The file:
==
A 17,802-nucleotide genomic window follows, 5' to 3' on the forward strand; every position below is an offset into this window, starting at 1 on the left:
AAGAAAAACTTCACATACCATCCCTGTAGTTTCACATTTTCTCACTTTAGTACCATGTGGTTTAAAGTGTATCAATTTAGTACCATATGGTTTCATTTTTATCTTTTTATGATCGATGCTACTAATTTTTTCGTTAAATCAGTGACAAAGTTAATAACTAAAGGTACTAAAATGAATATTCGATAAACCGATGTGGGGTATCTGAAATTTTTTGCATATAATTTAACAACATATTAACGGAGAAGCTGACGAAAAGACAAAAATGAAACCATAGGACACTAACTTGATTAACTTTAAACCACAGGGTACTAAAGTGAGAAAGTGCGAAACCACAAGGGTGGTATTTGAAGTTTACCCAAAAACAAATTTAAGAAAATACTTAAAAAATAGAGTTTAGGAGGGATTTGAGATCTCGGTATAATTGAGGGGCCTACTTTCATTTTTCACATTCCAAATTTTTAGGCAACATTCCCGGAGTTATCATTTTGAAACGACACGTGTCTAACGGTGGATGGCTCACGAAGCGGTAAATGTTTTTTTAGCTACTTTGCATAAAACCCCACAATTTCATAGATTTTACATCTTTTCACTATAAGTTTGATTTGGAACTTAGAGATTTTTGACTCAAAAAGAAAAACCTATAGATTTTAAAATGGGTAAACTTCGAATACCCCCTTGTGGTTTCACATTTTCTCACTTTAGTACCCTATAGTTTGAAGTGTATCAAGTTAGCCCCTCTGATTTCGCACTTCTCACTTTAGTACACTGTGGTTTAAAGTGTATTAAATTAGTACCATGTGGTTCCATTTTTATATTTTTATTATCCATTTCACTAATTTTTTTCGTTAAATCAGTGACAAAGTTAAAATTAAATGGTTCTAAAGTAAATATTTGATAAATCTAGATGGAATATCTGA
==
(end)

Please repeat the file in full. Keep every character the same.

A 17,802-nucleotide genomic window follows, 5' to 3' on the forward strand; every position below is an offset into this window, starting at 1 on the left:
AAGAAAAACTTCACATACCATCCCTGTAGTTTCACATTTTCTCACTTTAGTACCATGTGGTTTAAAGTGTATCAATTTAGTACCATATGGTTTCATTTTTATCTTTTTATGATCGATGCTACTAATTTTTTCGTTAAATCAGTGACAAAGTTAATAACTAAAGGTACTAAAATGAATATTCGATAAACCGATGTGGGGTATCTGAAATTTTTTGCATATAATTTAACAACATATTAACGGAGAAGCTGACGAAAAGACAAAAATGAAACCATAGGACACTAACTTGATTAACTTTAAACCACAGGGTACTAAAGTGAGAAAGTGCGAAACCACAAGGGTGGTATTTGAAGTTTACCCAAAAACAAATTTAAGAAAATACTTAAAAAATAGAGTTTAGGAGGGATTTGAGATCTCGGTATAATTGAGGGGCCTACTTTCATTTTTCACATTCCAAATTTTTAGGCAACATTCCCGGAGTTATCATTTTGAAACGACACGTGTCTAACGGTGGATGGCTCACGAAGCGGTAAATGTTTTTTTAGCTACTTTGCATAAAACCCCACAATTTCATAGATTTTACATCTTTTCACTATAAGTTTGATTTGGAACTTAGAGATTTTTGACTCAAAAAGAAAAACCTATAGATTTTAAAATGGGTAAACTTCGAATACCCCCTTGTGGTTTCACATTTTCTCACTTTAGTACCCTATAGTTTGAAGTGTATCAAGTTAGCCCCTCTGATTTCGCACTTCTCACTTTAGTACACTGTGGTTTAAAGTGTATTAAATTAGTACCATGTGGTTCCATTTTTATATTTTTATTATCCATTTCACTAATTTTTTTCGTTAAATCAGTGACAAAGTTAAAATTAAATGGTTCTAAAGTAAATATTTGATAAATCTAGATGGAATATCTGA